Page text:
Today is the last day before the free agency frenzy of the 2012 offseason and the salary cap numbers for each team is crucial for figuring out which teams have the finances necessary to make the moves to build a winning football team. Many teams, like the Indianapolis Colts, are making moves to free up cap room as they've made moves to free up millions of dollars worth of cap room by releasing Peyton Manning, Dallas Clark, Gary Brackett, Melvin Bullitt and Joseph Addai.
While the Jaguars have roughly $36 million of cap room, there are easy options available for them to free up even more room so that they can have the money necessary to make a big splash in free agency. Namely, they could work to avoid the almost $5 million hit that Aaron Kampman is due to cause by staying on the roster.
As pointed out by Scout.com's Aaron Wilson, between 2008 first round bust, Derrick Harvey, and 2010 free agency bust, Kampman, the Jaguars have about $11 million of potential dead money on their roster at the defensive end position alone. That's more than an eighth of their entire salary cap spent on two players that haven't done anything for the team in a long time and are unlikely to do much for the Jaguars in the near future.
Kampman showed a lot of promise in his first eight games with the Jaguars, recording four sacks and several pressures, but a torn ACL ended his 2010 season and complications from that injury plagued most of his 2011 season. The few times he did see the field, Kampman lacked any burst off the line of scrimmage and was largely ineffective, not recording a single tackle.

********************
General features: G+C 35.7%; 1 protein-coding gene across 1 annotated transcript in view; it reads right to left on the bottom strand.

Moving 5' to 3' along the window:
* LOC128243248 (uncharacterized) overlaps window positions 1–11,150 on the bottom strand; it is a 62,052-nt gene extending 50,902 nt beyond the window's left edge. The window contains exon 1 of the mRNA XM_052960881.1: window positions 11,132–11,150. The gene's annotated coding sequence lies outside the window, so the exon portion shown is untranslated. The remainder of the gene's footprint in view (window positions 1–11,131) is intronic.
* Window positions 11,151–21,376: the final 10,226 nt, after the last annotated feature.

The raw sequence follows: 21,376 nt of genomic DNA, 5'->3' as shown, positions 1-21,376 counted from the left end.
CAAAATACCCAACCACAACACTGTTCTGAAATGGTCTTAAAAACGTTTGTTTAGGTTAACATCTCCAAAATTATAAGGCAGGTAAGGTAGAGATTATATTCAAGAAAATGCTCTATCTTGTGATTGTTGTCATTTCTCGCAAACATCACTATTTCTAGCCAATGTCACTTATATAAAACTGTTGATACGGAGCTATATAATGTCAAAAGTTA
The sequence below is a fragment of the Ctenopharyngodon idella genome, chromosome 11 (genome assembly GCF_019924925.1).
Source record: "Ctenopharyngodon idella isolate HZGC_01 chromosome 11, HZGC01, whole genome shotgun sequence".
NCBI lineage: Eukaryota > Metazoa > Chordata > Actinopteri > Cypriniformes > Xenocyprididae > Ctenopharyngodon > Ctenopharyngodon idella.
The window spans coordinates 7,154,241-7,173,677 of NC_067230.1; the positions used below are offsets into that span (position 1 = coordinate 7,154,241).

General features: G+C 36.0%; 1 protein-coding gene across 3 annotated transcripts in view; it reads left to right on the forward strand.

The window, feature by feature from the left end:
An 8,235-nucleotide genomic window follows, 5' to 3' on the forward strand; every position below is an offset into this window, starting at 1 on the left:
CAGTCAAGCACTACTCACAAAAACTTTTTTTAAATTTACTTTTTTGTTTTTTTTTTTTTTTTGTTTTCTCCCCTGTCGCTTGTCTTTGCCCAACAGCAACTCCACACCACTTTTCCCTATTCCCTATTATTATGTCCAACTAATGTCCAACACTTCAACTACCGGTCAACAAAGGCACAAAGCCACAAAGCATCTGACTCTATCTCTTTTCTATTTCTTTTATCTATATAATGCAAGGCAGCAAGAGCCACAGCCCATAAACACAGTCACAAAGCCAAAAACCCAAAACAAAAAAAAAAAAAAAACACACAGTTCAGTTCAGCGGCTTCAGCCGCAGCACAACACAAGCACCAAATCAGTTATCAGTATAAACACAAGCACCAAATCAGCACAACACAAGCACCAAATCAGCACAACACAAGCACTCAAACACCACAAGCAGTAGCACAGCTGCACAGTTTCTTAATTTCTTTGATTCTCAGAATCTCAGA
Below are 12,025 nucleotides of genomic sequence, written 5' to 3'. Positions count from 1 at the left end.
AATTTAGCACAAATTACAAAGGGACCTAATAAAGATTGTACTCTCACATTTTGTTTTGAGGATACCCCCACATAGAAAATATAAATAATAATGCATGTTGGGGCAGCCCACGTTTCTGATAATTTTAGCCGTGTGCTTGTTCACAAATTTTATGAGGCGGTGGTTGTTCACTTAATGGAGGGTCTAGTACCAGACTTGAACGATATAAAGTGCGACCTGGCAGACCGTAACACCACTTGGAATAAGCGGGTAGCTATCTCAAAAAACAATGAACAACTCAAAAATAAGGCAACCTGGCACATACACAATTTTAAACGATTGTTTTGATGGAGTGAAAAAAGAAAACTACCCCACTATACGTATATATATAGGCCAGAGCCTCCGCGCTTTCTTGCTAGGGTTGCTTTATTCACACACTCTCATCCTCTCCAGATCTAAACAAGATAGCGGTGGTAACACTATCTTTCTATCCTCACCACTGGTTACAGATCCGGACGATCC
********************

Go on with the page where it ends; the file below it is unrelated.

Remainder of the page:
If the Jaguars believe that Kampman still has a future as a player there's certainly an argument that can be made to keep him on the roster, but it's much more difficult to argue that he'll be effective enough to warrant a $4.975 million salary cap hit.
Re-structuring the contract of Kampman to reflect a contract closer to the one that Rashean Mathis just signed with the Jaguars when he signed a contract with a base salary of $950,000 with incentives that could balloon the deal to $5 million, could help the team free about $4 million worth of cap room. If he's unwilling to restructure, the Jaguars should release the veteran defensive end and save the full $4.795 million.
It is feasible that the Jaguars could pay Jeremy Mincey about $6 million/year and go after Mario Williams in free agency, but they would be even more ready to do so if they made a move with Kampman to free up even more cap room. A move that seems like a no-brainer at this point.